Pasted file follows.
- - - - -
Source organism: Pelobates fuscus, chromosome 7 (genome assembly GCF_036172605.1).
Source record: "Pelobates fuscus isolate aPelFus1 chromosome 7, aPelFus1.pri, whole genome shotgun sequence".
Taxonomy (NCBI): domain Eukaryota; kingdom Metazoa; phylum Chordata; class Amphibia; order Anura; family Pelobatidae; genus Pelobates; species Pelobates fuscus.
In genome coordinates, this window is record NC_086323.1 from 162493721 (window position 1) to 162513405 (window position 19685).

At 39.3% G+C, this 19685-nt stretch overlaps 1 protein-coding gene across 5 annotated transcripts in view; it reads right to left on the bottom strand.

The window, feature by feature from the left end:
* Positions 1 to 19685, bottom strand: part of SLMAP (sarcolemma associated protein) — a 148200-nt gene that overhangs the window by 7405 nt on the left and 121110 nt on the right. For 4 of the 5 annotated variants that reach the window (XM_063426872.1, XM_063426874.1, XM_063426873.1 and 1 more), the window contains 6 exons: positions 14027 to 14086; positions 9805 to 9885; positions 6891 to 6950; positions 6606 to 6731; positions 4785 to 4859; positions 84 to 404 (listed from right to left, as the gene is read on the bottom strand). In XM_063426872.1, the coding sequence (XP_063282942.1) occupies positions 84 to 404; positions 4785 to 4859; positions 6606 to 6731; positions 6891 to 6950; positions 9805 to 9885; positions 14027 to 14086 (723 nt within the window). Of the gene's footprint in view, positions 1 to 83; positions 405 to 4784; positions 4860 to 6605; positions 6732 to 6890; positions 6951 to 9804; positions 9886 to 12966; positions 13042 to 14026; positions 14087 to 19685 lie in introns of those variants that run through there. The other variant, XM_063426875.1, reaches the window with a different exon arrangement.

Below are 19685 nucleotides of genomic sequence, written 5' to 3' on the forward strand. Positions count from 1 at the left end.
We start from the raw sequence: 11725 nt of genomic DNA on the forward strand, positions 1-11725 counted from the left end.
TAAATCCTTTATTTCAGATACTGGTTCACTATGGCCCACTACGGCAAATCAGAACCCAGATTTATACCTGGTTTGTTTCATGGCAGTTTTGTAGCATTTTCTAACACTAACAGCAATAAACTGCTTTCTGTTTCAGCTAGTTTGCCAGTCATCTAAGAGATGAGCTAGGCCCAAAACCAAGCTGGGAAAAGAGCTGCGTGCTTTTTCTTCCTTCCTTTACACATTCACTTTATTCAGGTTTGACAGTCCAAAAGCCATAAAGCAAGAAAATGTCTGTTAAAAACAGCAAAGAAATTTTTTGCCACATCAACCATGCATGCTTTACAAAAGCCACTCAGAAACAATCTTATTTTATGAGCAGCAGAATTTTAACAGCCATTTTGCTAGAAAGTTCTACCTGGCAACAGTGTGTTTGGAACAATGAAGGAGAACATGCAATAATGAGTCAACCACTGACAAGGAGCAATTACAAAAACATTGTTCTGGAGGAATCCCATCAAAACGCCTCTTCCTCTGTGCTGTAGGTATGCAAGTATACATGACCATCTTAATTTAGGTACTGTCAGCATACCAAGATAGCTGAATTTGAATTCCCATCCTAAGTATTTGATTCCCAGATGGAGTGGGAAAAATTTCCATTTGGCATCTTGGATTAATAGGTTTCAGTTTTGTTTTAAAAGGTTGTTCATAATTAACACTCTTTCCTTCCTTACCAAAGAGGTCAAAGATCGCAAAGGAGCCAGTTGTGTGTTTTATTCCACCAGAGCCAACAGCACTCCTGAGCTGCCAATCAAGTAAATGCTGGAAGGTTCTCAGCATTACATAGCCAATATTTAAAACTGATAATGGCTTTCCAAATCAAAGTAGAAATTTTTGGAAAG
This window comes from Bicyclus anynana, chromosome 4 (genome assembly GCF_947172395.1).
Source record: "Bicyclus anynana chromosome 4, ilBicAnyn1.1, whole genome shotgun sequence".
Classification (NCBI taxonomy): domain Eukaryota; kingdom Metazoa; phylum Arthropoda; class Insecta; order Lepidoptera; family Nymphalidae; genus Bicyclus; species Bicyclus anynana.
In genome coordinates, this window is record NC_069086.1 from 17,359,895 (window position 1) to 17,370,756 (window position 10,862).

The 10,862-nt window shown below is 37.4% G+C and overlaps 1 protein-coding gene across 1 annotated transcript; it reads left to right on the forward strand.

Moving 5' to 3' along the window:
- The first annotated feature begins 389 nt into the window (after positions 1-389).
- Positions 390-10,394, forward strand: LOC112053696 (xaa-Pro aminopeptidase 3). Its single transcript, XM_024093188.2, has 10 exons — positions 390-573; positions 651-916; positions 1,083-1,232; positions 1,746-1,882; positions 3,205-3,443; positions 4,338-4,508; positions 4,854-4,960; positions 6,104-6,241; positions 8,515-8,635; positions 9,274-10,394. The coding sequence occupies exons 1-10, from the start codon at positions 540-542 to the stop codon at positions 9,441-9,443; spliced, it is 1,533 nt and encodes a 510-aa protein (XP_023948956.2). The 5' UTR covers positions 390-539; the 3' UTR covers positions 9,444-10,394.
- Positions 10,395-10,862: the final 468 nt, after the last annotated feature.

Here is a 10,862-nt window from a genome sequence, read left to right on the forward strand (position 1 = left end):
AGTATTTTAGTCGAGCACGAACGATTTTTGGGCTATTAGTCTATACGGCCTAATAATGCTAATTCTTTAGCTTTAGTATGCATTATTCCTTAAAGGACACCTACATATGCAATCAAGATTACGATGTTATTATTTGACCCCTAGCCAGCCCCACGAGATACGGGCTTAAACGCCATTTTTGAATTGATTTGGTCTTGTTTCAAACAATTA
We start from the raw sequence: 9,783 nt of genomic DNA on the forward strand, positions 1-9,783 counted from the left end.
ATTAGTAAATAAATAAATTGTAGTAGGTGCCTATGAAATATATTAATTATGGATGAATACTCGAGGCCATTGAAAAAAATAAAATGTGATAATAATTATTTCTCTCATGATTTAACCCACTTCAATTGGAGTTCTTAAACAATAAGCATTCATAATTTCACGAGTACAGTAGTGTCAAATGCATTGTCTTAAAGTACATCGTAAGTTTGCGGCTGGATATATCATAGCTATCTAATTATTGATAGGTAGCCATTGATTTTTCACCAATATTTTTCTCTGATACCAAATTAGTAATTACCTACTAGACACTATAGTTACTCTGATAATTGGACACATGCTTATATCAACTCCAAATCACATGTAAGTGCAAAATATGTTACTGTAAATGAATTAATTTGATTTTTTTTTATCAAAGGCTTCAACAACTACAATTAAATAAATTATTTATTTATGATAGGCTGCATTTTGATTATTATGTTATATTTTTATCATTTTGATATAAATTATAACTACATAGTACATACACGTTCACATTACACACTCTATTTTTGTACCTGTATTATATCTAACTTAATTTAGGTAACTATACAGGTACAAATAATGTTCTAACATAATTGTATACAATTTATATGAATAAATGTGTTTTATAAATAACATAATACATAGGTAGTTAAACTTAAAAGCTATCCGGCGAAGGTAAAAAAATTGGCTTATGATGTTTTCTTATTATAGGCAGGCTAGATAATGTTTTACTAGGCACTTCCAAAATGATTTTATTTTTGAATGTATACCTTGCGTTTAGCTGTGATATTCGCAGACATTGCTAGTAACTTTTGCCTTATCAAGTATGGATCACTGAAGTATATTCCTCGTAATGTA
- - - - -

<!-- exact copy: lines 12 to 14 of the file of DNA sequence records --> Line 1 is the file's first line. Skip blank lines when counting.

Source record: "Bicyclus anynana chromosome 4, ilBicAnyn1.1, whole genome shotgun sequence".
Classification (NCBI taxonomy): domain Eukaryota; kingdom Metazoa; phylum Arthropoda; class Insecta; order Lepidoptera; family Nymphalidae; genus Bicyclus; species Bicyclus anynana.
In genome coordinates, this window is record NC_069086.1 from 17,359,895 (window position 1) to 17,370,756 (window position 10,862).